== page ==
There’s a way for you to tell whether it’s better to choose the lower interest rate for the long term or the higher interest with a shorter period.  Just find a good personal loan calculator and punch in the numbers – many of them are available online for free.  What’s the key point for all this?  Avoid borrowing anything beyond what you are capable of paying back.

2. Check Your Credit Score

Let’s jump right in: the better your credit score is, the higher your chance for qualifying for a personal loan and a lower interest rate (Check our loan prequalification calculator).  So, evaluate your creditworthiness by checking your credit score (It’s free!).  In general, credit scores fall into these categories:

  • 720 and higher: Excellent credit
  • 690-719: Good credit
  • 630-689: Fair or average credit
  • 300-629: Bad credit

Here’s the trick: do what you can to build up your credit score before you apply for a loan.  The biggest factors that pull your credit score up or down are on-time payments and the total credit you’ve used relative to your total credit limit.  So, get your free credit report and dispute any errors it may have. If you fall in the bad credit category – you should look for personal loans for bad credit borrowers.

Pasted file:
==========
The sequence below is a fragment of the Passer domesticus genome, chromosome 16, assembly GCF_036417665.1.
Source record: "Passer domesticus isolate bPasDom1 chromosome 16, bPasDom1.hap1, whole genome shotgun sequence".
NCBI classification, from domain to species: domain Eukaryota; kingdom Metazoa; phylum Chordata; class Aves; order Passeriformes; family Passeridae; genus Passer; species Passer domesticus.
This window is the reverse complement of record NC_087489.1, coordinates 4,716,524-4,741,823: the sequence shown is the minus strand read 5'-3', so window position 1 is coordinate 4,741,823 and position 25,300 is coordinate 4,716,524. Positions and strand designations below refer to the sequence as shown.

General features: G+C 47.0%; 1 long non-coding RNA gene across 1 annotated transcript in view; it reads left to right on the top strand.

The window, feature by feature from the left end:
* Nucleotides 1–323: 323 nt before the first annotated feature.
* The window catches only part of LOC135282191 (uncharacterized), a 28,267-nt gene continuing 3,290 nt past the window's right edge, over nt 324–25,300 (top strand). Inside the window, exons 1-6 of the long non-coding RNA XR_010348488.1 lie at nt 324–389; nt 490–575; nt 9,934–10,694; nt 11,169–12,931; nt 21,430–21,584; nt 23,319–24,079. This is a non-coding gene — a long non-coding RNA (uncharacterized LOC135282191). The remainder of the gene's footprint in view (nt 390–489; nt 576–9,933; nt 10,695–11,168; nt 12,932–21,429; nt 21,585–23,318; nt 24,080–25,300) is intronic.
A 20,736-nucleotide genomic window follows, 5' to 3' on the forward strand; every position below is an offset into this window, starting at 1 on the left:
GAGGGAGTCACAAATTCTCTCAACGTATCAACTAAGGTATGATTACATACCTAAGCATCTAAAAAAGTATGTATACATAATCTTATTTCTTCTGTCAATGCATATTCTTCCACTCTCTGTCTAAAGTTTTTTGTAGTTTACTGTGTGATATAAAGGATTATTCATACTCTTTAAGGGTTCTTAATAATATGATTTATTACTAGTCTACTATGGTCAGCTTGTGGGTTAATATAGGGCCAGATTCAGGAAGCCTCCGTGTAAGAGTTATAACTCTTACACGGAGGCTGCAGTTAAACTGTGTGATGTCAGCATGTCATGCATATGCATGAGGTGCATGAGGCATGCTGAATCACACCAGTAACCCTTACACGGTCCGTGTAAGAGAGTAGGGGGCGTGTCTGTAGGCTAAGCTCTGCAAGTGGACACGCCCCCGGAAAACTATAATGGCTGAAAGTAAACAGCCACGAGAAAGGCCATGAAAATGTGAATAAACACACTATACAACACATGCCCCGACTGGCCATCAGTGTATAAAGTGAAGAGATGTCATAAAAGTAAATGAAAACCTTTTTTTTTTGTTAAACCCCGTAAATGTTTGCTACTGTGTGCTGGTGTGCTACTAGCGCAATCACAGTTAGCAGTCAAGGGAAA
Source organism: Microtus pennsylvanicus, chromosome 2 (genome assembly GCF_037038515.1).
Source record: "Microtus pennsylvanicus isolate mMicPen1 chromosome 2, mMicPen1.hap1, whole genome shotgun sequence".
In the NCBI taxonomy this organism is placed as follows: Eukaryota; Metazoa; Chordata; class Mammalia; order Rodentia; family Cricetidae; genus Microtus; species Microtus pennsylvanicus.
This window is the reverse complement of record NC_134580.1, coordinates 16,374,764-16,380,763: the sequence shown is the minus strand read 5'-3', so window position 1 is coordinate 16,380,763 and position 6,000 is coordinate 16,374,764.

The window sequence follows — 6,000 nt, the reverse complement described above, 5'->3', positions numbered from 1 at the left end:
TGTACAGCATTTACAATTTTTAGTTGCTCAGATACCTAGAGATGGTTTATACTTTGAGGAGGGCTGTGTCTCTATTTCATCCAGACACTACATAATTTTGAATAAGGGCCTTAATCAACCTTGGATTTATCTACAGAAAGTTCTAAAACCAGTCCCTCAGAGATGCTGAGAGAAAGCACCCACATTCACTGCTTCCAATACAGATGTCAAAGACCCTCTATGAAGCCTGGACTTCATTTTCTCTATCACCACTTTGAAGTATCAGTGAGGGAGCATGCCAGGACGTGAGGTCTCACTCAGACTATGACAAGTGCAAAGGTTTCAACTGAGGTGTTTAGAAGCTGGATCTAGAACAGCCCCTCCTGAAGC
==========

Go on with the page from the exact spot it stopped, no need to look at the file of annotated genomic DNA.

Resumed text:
Credit score range

3. Shop Around And Short-List Lenders

Do not for a moment believe that all loans are expensive. As soon as it occurs to you that you “need a loan”, you should already be thinking about how to get the lowest interest rate available to you.  In many cases, there will still be enough time for you to do ample research and to shop around for offers.

The great thing is that even borrowers with below-average credit would be able to get reasonably-affordable loans from online lenders and peer-to-peer lending sites.  However, if you can survive without having to obtain a payday loan or an installment loan, you’ll be much better off.

One thing’s for sure: to get a traditional lender to lend you money, you need to have decent credit.

If you’re getting a personal loan from a bank or credit union, you may be able to swing for a lower rate if you go by way of a secured loan.

Of course, you’ll have to offer some form of security or collateral to back up your loan.  It could be your savings account, the title to your car, or your home equity.